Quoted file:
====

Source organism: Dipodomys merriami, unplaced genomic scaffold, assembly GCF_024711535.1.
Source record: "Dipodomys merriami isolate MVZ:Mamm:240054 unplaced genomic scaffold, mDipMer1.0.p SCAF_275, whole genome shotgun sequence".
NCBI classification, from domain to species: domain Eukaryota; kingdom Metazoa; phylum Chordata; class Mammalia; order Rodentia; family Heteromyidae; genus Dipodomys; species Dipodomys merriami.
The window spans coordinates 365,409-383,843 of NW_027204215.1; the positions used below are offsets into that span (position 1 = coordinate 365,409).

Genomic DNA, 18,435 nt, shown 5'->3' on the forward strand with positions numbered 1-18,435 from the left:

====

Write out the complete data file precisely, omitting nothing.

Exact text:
Source organism: Dipodomys merriami, unplaced genomic scaffold, assembly GCF_024711535.1.
Source record: "Dipodomys merriami isolate MVZ:Mamm:240054 unplaced genomic scaffold, mDipMer1.0.p SCAF_275, whole genome shotgun sequence".
NCBI classification, from domain to species: domain Eukaryota; kingdom Metazoa; phylum Chordata; class Mammalia; order Rodentia; family Heteromyidae; genus Dipodomys; species Dipodomys merriami.
The window spans coordinates 365,409-383,843 of NW_027204215.1; the positions used below are offsets into that span (position 1 = coordinate 365,409).

Genomic DNA, 18,435 nt, shown 5'->3' on the forward strand with positions numbered 1-18,435 from the left: